Whatever Happened To The Shake Weight?

If you watched television in the late 2000s, you saw the Shake Weight ads. And if you've watched parody comedy any time since then, you've probably seen someone lampoon the item's rather memorable advertising and unique design (via YouTube). A design that, more than ten years after the product's release, has made it almost infamous.

Despite the product's comedy potential, Shake Weights sold like hotcakes during their initial release. In 2010 CNBC reported that Shake Weight made $40 million worth of sales in its first year. That equated to about 500,000 units, though the company's founder, Johann Verheem, told CNBC that they were hoping to reach 10 million units before the product's popularity tapered off.

It's hard to find any recent sales numbers, largely because few people are buying Shake Weights anymore. While they were the must-have item of 2010 — though whether that was for comedy or fitness isn't clear — they've since gone by the wayside, it seems. And when you take a look at the science around the Shake Weight, it's easy to see why. Put simply, the product was less effective than traditional arm workouts.

The science

The American Council on Exercise (ACE) is one of the country's leading authorities on exercise and fitness. As such they consider themselves a kind of watchdog when it comes to fitness fads. So when the Shake Weight came on the scene and claimed to deliver 300% more energy burn to the arm muscle groups compared to traditional weights, the ACE commissioned a study on the product.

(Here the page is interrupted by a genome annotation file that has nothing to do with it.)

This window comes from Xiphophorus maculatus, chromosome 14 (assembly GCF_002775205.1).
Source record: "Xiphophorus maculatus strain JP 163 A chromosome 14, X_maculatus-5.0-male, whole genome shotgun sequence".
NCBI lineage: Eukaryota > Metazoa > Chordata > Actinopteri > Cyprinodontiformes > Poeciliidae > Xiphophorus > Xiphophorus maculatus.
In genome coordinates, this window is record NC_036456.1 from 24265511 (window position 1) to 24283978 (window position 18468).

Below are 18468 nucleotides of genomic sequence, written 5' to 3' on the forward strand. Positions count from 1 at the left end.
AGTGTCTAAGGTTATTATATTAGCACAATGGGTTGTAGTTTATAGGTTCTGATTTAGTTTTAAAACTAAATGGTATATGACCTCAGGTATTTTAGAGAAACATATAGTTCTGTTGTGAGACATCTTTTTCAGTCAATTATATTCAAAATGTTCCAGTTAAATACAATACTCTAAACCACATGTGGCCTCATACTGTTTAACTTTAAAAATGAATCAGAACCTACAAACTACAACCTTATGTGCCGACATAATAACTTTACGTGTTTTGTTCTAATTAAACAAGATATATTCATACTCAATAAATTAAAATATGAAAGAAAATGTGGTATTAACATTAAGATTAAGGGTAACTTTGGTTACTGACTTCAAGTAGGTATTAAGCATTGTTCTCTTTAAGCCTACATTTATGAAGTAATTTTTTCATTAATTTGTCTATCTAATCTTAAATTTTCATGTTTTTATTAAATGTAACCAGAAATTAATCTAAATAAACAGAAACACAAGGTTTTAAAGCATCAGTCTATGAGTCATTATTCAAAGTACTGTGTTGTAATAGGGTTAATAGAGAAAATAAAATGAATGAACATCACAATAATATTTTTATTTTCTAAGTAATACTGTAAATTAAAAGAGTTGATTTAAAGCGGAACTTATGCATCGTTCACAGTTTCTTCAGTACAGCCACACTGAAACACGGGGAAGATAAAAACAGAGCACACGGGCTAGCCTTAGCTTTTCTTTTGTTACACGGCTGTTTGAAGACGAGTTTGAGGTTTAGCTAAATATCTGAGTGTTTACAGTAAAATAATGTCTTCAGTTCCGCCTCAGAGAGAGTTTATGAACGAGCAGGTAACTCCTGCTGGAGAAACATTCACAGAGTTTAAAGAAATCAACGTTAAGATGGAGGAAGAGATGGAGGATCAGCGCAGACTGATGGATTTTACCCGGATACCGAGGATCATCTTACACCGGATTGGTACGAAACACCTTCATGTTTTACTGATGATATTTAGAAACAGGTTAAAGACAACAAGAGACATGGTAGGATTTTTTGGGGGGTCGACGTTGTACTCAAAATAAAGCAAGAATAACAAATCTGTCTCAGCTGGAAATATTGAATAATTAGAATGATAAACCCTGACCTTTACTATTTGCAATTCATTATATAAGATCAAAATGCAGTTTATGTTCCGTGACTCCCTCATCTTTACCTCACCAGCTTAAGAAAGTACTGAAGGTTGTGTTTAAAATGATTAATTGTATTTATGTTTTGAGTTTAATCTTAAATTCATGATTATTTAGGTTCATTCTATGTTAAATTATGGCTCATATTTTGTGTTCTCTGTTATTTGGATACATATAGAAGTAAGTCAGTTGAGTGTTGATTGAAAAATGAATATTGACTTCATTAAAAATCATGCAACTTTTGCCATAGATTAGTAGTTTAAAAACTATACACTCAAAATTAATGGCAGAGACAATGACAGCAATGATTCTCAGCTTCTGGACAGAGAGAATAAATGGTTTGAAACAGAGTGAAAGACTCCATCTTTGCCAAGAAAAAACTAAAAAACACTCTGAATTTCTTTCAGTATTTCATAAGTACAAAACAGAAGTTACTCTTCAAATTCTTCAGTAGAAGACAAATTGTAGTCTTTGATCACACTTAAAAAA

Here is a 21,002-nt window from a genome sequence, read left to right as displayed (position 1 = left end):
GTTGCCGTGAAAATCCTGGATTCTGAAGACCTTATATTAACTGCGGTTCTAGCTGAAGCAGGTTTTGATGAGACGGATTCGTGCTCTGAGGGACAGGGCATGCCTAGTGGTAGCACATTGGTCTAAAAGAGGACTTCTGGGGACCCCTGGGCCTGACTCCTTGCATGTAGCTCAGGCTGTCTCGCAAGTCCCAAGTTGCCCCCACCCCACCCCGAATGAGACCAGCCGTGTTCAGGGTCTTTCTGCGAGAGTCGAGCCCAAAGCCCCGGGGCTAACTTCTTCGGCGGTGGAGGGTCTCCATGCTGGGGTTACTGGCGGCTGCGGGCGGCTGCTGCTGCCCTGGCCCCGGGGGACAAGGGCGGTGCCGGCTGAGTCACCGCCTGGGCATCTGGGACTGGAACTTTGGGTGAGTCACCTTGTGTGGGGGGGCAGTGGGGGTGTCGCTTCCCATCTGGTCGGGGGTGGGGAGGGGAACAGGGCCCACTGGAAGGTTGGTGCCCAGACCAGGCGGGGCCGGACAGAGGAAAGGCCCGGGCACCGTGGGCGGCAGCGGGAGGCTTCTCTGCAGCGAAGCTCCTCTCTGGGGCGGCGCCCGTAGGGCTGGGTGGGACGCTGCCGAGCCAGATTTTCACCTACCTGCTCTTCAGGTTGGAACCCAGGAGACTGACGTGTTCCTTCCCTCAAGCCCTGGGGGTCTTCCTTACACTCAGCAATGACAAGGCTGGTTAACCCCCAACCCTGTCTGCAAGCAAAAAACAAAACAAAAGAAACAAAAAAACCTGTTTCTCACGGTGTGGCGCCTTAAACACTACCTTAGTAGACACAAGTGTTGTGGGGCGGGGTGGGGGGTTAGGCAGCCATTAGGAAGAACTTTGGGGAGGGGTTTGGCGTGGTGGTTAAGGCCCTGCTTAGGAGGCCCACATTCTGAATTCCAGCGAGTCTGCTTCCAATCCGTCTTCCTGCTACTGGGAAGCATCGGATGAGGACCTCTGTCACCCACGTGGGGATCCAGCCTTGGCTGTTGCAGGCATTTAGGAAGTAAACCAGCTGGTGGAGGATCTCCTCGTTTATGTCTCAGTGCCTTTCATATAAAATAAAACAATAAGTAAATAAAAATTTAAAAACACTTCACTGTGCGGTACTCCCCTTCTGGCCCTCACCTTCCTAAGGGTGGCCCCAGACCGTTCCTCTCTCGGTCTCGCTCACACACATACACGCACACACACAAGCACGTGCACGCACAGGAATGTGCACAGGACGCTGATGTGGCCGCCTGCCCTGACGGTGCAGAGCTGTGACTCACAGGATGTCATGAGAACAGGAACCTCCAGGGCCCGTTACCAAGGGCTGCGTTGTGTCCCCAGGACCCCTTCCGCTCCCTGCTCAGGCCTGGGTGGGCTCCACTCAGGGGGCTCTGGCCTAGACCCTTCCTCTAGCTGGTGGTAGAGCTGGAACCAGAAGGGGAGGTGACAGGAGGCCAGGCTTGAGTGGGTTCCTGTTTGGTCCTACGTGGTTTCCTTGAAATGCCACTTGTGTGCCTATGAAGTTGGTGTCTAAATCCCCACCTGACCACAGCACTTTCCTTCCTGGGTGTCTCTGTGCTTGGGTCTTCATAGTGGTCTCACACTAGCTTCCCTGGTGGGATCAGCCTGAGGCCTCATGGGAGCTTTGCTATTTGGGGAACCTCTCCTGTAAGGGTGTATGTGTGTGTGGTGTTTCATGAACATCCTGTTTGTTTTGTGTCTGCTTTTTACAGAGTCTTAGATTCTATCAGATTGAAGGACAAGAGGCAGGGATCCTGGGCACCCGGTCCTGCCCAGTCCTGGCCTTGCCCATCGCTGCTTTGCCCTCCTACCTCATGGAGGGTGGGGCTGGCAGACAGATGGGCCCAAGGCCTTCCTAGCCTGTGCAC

Despite the product's infomercial claim that "independent researchers" had proven the Shake Weight's unbelievable effects, the ACE's study found that the product only caused 66% more energy burn to specific muscles, not 300. This might still sound like a good reason to use the Shake Weight, until you consider the actual weights being compared. Shake Weights for women weigh only 2.5 pounds, while the men's version weighs only 5. Few people use weights smaller than 5 pounds when working out, and those who do quickly progress past this weight, as stated by the ACE. 

Yahoo reported another study published in the Journal of Sports Science and Medicine that found even less impressive results. The ACE study compared the effects of following the Shake Weight's included workout DVD with traditional exercises that worked the same muscle group. The second study had participants use regular weights in the same way they used Shake Weights. Ultimately there was no difference between using the Shake Weight and pumping a regular weight up and down in a limited range isometric fashion.